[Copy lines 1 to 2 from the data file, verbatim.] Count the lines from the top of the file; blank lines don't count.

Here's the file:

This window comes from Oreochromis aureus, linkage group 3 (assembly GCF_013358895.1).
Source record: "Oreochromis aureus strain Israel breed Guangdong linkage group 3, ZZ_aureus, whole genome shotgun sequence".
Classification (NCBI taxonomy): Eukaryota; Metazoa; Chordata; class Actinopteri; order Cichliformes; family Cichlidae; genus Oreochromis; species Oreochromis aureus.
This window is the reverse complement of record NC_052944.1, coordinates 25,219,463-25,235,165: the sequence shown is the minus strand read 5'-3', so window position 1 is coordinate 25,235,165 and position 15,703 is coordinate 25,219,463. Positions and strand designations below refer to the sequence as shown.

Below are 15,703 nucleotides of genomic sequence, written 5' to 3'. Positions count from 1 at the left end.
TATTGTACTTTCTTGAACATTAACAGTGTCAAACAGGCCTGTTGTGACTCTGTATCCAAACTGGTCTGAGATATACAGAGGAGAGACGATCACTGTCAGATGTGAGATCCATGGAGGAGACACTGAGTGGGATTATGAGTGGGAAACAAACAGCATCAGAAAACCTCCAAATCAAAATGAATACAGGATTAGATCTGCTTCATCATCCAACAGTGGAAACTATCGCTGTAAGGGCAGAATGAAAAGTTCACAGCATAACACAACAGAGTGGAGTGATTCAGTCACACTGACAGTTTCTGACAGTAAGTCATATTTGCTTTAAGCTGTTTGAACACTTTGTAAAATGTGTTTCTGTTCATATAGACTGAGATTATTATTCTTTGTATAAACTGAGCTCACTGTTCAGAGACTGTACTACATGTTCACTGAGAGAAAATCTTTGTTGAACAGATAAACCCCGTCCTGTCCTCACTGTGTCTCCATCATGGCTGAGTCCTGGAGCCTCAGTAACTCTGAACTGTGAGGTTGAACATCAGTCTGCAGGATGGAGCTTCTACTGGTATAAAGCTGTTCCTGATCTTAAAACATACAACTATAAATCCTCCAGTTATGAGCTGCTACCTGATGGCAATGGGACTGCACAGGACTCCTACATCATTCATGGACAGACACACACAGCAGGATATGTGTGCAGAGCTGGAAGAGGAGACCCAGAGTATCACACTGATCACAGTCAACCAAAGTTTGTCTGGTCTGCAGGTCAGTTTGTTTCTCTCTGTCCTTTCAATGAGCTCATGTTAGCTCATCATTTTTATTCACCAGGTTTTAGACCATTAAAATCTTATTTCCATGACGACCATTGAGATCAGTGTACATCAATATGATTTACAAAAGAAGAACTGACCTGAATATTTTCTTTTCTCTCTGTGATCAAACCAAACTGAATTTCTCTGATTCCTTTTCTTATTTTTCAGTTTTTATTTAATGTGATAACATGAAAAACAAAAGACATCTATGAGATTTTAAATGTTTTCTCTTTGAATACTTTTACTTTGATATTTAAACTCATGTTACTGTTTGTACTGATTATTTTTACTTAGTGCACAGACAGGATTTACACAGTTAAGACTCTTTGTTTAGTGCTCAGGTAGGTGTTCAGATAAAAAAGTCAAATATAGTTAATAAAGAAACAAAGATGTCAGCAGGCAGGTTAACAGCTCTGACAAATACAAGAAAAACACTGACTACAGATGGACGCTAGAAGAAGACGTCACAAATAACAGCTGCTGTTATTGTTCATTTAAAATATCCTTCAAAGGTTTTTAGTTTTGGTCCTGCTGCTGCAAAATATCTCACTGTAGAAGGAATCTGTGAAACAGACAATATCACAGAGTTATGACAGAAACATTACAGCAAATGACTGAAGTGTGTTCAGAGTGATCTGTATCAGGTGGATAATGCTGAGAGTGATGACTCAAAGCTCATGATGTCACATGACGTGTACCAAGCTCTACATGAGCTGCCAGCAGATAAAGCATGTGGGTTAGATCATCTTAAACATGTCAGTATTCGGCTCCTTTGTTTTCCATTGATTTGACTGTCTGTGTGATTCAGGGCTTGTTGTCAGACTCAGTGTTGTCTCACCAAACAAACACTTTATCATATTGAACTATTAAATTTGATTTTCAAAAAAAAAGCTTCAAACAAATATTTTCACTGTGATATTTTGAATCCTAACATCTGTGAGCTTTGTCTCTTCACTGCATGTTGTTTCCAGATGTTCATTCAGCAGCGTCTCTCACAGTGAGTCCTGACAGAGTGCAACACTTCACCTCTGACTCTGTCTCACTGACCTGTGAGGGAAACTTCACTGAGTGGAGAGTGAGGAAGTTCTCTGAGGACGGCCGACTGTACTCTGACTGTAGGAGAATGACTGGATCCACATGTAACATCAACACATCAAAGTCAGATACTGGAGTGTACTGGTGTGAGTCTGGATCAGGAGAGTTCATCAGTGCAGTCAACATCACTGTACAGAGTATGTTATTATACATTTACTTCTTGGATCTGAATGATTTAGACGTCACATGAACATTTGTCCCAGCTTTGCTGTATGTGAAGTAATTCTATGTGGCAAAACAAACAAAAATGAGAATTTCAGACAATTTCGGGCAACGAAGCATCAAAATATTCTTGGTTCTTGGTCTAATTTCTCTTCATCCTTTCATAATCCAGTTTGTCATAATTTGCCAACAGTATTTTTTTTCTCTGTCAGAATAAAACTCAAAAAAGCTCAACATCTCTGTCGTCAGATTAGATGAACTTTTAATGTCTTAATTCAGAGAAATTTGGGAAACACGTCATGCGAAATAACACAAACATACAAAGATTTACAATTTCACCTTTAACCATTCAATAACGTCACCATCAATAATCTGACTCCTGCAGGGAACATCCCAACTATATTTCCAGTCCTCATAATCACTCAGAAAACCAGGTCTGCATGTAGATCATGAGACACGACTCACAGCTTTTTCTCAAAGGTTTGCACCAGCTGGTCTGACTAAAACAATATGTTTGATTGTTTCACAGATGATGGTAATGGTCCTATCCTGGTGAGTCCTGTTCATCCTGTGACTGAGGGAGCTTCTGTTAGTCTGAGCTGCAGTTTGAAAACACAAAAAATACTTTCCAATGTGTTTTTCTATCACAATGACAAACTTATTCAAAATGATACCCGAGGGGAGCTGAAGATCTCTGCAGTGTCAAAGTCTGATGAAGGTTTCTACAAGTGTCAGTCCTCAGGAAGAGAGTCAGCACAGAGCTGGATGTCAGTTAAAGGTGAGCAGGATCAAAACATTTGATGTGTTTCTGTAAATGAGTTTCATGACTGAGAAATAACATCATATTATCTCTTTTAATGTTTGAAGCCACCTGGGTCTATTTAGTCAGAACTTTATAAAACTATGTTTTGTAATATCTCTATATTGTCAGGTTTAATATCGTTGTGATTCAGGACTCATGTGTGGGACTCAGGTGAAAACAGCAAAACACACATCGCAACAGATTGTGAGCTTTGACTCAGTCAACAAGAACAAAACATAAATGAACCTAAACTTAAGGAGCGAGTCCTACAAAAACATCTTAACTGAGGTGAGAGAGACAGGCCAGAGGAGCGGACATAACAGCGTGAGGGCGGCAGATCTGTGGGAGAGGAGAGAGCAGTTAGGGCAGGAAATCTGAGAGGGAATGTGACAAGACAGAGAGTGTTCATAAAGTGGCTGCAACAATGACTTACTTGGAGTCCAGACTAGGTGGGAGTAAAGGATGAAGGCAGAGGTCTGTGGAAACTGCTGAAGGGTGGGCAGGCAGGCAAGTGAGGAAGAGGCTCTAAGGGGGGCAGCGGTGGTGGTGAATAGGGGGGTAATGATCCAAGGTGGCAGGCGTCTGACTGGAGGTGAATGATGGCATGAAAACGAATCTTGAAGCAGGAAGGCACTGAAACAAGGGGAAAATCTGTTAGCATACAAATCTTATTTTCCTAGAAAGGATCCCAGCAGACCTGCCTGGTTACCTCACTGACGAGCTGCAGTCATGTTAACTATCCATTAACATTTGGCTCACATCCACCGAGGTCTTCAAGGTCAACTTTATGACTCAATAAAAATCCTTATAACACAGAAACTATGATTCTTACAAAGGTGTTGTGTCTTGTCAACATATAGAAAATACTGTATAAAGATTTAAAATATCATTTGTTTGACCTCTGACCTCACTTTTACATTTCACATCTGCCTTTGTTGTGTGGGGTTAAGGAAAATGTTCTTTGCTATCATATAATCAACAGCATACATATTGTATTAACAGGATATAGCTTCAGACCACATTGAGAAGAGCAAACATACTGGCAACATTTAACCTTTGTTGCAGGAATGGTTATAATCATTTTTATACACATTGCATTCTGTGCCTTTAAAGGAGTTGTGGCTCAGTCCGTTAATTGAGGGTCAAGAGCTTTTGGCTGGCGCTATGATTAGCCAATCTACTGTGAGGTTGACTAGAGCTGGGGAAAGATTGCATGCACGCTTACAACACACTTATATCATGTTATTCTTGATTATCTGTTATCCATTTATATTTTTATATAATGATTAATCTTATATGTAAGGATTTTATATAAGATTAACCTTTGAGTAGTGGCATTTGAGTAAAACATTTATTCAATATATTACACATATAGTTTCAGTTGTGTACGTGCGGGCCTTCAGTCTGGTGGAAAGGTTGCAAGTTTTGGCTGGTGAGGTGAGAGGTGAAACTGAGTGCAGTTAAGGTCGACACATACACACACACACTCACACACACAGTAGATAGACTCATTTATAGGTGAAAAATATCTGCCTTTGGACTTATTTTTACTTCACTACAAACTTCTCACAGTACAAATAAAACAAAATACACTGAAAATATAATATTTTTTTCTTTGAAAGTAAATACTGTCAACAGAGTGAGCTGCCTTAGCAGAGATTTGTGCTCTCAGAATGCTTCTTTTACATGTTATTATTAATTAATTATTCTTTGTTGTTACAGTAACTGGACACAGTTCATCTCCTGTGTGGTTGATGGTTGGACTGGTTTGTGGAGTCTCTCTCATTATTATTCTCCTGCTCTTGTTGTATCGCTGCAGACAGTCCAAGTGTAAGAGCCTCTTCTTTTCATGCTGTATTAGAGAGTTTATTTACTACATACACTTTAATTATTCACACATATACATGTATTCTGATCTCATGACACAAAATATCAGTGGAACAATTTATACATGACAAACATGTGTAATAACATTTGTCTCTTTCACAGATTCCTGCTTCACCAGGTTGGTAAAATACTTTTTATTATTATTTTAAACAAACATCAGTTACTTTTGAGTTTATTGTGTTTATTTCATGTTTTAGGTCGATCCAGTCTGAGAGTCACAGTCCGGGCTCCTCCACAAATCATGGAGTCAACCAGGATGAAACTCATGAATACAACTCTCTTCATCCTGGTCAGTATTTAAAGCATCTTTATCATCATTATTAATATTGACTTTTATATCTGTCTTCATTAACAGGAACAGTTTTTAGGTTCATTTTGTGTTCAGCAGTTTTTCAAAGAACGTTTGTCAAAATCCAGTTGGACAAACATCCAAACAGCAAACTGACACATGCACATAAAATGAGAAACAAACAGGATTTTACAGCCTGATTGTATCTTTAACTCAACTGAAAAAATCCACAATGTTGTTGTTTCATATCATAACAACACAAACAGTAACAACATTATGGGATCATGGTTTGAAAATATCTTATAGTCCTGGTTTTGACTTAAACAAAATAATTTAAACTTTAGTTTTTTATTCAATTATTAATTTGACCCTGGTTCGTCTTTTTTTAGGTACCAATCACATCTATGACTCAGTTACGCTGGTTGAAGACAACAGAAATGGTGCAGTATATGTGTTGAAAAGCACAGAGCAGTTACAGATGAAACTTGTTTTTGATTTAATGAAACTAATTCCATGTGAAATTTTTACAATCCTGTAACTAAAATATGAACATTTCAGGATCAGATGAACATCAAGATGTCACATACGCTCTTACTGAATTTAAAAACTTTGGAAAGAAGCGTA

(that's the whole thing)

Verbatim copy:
This window comes from Oreochromis aureus, linkage group 3 (assembly GCF_013358895.1).
Source record: "Oreochromis aureus strain Israel breed Guangdong linkage group 3, ZZ_aureus, whole genome shotgun sequence".